David Halberstam, which was a TV series produced by The History Channel. For those of you who don't know, I am currently getting a coordinated degree in library science and music history and my area of research is women in rockabilly and the social constructs of the 1950s. I have written two papers already and having not seen this series I was amazed at how closely the the special followed my previous papers on the subject. I have read a few reviews by people who lived during the time that they felt this series concentrated too much on the negative aspects of the time and how it fed into the sixties, but I feel that Halberstam did a great job of stepping back and trying to put the decade into context despite having lived it himself. There is a lot of information assembled into this 8-part (6 tape) series, but I felt each topic was covered sufficiently and gave me enough to research more on my own, if I desired. I plan on acquiring the book that the series was based on as it should delve a bit deeper into each subject.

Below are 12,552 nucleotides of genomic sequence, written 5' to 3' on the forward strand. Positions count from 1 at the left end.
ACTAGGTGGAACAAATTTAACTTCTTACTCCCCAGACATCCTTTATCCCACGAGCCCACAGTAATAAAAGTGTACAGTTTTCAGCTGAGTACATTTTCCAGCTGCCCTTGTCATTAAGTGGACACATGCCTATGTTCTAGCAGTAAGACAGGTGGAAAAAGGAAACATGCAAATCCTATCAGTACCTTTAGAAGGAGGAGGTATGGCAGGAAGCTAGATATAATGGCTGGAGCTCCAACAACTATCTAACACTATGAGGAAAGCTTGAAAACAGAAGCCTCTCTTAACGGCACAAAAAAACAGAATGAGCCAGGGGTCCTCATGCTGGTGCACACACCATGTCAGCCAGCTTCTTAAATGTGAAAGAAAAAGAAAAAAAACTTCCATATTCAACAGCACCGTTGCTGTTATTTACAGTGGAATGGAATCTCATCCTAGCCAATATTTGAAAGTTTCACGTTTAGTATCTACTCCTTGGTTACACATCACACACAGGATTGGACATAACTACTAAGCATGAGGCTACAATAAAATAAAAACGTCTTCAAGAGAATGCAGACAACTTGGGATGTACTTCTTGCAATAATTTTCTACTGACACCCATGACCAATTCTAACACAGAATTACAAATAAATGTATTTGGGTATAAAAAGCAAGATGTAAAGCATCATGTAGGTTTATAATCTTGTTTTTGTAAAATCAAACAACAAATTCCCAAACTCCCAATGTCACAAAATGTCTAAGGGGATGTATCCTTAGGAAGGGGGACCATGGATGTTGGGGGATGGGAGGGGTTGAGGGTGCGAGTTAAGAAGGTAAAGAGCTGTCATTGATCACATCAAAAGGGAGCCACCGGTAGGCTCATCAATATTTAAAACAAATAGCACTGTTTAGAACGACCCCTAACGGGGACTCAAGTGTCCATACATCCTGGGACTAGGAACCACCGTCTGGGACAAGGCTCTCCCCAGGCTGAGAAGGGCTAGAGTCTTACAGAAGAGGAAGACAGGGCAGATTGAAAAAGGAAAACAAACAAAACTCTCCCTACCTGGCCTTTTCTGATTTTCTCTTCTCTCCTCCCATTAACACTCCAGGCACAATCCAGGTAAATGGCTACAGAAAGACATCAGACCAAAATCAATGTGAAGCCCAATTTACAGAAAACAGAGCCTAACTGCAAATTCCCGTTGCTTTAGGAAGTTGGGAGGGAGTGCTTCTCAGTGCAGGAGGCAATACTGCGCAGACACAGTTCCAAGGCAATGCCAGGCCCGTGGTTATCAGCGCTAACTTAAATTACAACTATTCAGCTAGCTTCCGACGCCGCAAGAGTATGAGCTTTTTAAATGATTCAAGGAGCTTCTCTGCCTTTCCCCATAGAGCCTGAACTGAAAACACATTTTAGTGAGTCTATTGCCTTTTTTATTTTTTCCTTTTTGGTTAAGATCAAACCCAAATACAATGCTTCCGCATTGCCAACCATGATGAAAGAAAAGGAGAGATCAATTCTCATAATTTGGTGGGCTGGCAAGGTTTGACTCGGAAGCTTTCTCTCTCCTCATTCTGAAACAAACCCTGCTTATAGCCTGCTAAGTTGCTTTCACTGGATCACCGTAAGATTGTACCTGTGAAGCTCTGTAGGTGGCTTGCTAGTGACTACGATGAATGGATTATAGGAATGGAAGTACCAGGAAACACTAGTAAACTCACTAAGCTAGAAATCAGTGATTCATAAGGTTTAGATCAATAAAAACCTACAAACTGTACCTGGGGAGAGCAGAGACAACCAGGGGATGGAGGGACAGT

As far as how the series covered the topic of women, it could have spent a little more time talking about the role of women and how they were used to keep the family unit together to combat "the red scare." I was pleased at how they talked about the boom of consumerism, but again, little was mentioned about how the media would try to manipulate women, who were the major buyers of the time. Also, any mention of music of the time was spent on Elvis Presley, which is an incredibly narrow view of the history of rockabilly and rock n' roll. Some of this is probably due to Halberstam's concentration of major social issues and the fact that he is not a music historian. I am hoping the book covers more of this and I will make sure to follow-up once I have read it.
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